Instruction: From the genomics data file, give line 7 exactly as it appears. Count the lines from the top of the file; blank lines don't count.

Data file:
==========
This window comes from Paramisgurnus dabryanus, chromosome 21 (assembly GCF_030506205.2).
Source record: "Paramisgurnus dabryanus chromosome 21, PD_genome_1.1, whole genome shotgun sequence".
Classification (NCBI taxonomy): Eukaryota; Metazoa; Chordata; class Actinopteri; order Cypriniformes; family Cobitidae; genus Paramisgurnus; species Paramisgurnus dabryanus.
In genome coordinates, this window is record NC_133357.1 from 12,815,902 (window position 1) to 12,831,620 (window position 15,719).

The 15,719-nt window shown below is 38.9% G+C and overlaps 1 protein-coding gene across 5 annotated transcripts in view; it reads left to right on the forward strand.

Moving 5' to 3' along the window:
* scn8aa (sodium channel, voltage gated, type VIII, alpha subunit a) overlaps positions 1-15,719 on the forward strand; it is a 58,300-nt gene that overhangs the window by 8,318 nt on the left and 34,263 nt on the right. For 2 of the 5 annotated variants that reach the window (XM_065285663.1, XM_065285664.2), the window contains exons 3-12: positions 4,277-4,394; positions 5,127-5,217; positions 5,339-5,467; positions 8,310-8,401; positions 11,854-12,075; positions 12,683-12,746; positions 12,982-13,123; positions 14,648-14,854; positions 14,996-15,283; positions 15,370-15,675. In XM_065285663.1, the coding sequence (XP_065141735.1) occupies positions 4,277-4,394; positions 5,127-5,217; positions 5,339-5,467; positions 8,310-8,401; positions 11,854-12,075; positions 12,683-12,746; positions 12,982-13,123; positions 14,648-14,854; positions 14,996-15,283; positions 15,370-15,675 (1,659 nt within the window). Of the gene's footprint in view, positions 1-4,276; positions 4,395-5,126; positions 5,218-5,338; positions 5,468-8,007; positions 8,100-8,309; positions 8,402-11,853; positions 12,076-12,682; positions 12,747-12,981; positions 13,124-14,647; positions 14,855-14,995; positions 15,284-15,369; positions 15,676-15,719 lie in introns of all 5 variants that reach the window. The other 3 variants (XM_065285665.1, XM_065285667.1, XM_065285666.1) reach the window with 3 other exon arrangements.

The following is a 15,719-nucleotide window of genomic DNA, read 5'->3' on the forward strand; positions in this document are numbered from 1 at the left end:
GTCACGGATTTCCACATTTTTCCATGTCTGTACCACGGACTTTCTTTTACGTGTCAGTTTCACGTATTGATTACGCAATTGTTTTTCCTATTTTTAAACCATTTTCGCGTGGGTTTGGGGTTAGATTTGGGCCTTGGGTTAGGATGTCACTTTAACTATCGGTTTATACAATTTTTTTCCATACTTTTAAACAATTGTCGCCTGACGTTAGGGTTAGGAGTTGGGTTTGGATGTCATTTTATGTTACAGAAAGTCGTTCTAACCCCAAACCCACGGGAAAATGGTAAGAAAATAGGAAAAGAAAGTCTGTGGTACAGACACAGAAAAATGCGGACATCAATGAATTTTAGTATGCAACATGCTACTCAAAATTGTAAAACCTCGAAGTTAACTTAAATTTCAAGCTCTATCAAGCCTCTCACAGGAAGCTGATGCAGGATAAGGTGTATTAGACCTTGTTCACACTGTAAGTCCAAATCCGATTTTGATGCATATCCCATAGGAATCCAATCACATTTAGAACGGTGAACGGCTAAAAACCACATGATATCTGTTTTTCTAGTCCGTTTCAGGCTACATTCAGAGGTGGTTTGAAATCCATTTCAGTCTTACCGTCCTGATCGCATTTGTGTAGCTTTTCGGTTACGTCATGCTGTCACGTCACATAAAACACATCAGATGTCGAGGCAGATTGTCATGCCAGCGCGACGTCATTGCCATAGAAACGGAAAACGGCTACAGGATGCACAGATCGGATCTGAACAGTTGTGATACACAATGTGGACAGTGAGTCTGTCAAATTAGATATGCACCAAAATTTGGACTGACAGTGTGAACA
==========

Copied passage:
* scn8aa (sodium channel, voltage gated, type VIII, alpha subunit a) overlaps positions 1-15,719 on the forward strand; it is a 58,300-nt gene that overhangs the window by 8,318 nt on the left and 34,263 nt on the right. For 2 of the 5 annotated variants that reach the window (XM_065285663.1, XM_065285664.2), the window contains exons 3-12: positions 4,277-4,394; positions 5,127-5,217; positions 5,339-5,467; positions 8,310-8,401; positions 11,854-12,075; positions 12,683-12,746; positions 12,982-13,123; positions 14,648-14,854; positions 14,996-15,283; positions 15,370-15,675. In XM_065285663.1, the coding sequence (XP_065141735.1) occupies positions 4,277-4,394; positions 5,127-5,217; positions 5,339-5,467; positions 8,310-8,401; positions 11,854-12,075; positions 12,683-12,746; positions 12,982-13,123; positions 14,648-14,854; positions 14,996-15,283; positions 15,370-15,675 (1,659 nt within the window). Of the gene's footprint in view, positions 1-4,276; positions 4,395-5,126; positions 5,218-5,338; positions 5,468-8,007; positions 8,100-8,309; positions 8,402-11,853; positions 12,076-12,682; positions 12,747-12,981; positions 13,124-14,647; positions 14,855-14,995; positions 15,284-15,369; positions 15,676-15,719 lie in introns of all 5 variants that reach the window. The other 3 variants (XM_065285665.1, XM_065285667.1, XM_065285666.1) reach the window with 3 other exon arrangements.